Following scandal and investigation, Cinefamily to shut down permanently
This year should have been a celebratory one for the Cinefamily, marking the 10th anniversary of an organization founded in 2007 that had grown to become one of the best known spaces for repertory and independent film exhibition in the city.
Instead, in the wake of a scandal, the board of directors of the Cinefamily has decided to permanently shut down the organization and dissolve the board.
“The damage caused to the organization by the conduct of some and the crippling debt now facing The Cinefamily are, in the Board’s view, irreparable,” read a newly released statement from the board, citing an “exhaustive analysis of the organization’s current operational, reputational and financial status.”
“There was no reasonable way forward,” said Rory Miller, an attorney at the firm of Glaser Weil who has been consulting with the board and represented the organization before the recent controversy.
As previously reported in The Times, in late August anonymous emails accusing members of Cinefamily leadership of sexual harassment, a toxic working environment and, most seriously, rape, circulated online. Executive director and co-founder Hadrian Belove and board member Shadie Elnashai resigned on Aug. 22.
The loose, freewheeling atmosphere that made Cinefamily feel special for audiences had, according to many, also led to friction and an increasingly fraught environment for the mix of volunteers and paid staff. After the anonymous emails circulated, many stories emerged of a difficult workplace in which alleged harassment and mistreatment of staff, particularly female employees and volunteers, went unchecked due to the organization’s overall lack of structure and accountability.
As former employees and volunteers began airing their grievances online and in the media, the organization suspended operations on Aug. 26.
The Cinefamily board retained Giles Miller, a principal at the firm of Lynx Insights and Investigations, to conduct an investigation into the allegations. The investigation included establishing a hotline for complaints, full access to the Cinefamily’s email server and internal documents and interviews with current and former employees.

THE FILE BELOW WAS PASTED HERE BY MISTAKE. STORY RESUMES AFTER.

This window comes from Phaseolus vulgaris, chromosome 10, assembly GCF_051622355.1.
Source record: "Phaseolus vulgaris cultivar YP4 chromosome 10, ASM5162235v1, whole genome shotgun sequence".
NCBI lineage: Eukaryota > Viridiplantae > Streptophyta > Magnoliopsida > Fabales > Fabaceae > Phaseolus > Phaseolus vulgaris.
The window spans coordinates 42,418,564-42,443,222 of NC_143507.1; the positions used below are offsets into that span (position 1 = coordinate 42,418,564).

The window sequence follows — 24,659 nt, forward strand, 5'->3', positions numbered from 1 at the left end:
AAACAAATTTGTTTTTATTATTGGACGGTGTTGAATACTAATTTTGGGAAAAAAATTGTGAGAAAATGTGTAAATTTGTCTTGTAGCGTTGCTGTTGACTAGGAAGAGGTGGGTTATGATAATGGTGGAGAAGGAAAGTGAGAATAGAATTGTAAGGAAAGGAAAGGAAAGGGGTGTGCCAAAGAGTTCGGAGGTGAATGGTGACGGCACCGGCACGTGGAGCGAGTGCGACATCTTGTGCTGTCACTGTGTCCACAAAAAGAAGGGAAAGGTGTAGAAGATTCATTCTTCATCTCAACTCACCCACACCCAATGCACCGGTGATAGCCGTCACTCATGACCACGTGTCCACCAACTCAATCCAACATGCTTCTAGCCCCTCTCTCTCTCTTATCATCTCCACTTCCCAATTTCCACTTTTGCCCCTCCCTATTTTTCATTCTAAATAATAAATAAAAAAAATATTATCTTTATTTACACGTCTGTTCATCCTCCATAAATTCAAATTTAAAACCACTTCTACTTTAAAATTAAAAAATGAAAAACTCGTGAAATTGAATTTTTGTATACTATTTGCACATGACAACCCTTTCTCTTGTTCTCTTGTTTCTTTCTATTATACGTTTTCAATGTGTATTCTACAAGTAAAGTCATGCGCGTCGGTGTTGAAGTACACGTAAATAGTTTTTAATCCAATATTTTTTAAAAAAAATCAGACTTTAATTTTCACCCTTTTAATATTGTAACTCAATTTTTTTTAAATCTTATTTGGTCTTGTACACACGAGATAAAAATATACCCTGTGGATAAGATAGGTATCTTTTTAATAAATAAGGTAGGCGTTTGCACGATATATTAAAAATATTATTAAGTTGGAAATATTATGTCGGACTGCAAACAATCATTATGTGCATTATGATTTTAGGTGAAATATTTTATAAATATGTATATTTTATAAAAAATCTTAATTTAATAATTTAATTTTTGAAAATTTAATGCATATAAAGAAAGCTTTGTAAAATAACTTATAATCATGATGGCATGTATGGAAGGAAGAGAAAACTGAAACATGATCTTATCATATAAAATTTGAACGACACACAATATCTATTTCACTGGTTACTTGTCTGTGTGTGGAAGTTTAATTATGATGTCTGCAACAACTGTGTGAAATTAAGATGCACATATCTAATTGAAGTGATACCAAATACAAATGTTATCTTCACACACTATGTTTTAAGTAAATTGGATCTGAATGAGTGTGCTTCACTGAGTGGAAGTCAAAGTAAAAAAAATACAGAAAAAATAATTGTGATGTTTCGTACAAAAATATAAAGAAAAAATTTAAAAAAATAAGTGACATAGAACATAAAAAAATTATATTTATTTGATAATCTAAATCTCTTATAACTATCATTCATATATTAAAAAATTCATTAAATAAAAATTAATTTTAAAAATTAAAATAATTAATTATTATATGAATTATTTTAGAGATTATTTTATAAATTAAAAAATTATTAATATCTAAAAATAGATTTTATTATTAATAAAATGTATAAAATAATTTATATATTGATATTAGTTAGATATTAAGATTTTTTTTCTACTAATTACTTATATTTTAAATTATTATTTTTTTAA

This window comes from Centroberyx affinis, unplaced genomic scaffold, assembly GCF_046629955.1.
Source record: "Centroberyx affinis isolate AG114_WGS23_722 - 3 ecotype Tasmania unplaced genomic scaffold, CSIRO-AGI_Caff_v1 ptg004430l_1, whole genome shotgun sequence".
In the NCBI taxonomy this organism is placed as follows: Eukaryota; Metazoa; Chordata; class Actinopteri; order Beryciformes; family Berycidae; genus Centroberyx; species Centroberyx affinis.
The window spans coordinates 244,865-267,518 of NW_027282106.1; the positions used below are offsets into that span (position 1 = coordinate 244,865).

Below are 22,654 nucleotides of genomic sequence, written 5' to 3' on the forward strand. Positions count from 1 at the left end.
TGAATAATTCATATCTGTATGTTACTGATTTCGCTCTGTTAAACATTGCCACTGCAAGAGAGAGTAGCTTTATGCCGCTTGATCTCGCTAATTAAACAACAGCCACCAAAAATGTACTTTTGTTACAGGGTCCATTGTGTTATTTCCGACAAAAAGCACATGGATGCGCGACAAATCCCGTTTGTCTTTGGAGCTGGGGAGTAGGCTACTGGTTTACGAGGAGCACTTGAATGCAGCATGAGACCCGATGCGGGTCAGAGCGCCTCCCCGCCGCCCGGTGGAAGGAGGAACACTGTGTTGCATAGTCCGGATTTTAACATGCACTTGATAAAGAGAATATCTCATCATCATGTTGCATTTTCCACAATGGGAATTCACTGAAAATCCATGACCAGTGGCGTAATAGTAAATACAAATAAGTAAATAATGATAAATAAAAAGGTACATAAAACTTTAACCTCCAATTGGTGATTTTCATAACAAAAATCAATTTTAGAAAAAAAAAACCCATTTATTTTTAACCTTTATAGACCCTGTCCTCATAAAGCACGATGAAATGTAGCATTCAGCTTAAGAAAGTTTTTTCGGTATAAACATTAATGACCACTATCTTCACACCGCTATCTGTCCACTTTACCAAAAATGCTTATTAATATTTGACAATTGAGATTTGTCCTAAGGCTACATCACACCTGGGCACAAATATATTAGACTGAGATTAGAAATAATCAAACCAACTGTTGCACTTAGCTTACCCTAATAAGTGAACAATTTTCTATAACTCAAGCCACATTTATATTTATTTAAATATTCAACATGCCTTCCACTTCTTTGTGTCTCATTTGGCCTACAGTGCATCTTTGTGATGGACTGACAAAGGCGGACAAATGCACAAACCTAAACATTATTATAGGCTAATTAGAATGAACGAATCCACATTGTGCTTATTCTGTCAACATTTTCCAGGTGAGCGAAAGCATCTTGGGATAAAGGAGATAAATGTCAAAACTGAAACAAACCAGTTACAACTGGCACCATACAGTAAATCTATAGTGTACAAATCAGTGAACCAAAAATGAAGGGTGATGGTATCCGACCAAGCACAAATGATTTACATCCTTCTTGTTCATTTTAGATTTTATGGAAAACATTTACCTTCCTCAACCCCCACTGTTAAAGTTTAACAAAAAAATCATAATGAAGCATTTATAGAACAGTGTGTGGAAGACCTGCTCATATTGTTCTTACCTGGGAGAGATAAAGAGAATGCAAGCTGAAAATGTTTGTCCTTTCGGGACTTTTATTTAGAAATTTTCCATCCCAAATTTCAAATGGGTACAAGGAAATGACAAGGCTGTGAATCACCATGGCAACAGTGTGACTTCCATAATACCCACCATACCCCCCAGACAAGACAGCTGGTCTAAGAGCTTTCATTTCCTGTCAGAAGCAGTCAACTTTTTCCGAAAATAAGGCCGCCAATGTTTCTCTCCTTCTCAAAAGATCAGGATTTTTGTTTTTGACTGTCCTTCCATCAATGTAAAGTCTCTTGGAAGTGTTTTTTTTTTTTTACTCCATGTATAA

The board’s final statement comes at the conclusion of that investigation. Though they found no evidence to support the allegation of rape, the inquiry did uncover “breaches of acceptable behavior alleged to have happened at Cinefamily offices and events; a climate that discouraged employees and volunteers from reporting distressing workplace incidents and/or made them feel unheard if they did so; and critical lapses in communication from the executive management to the Board.”
Due to the board’s limited financial resources, the investigation could go only so long; the board and Giles Miller acknowledge there may still be victims who have not come forward.
“From the beginning and throughout this, the board was very clear that they wanted to fully investigate all these allegations of bad acts,” Giles Miller said in a recent interview with The Times, “whether it be rape or sexual assault, or whether it be a toxic, dysfunctional environment at the theater.”
“I think it’s important that the public know that a good faith investigation was entered into by the board and was initiated by the board and supported by the board,” he added. “And it did get to a place where there were findings — not conclusive findings, but findings that I think the board was able to work with [to make their decision].”
The 16-person board is currently made up largely of industry professionals including Amazon Studios executive Ted Hope, filmmaker Phil Lord, screenwriter Michael Bacall, filmmaker Katharine O’Brien, agents Bec Smith and Liesl Copland, producer Albert Berger and Cinespia’s Alia Penner and John Wyatt.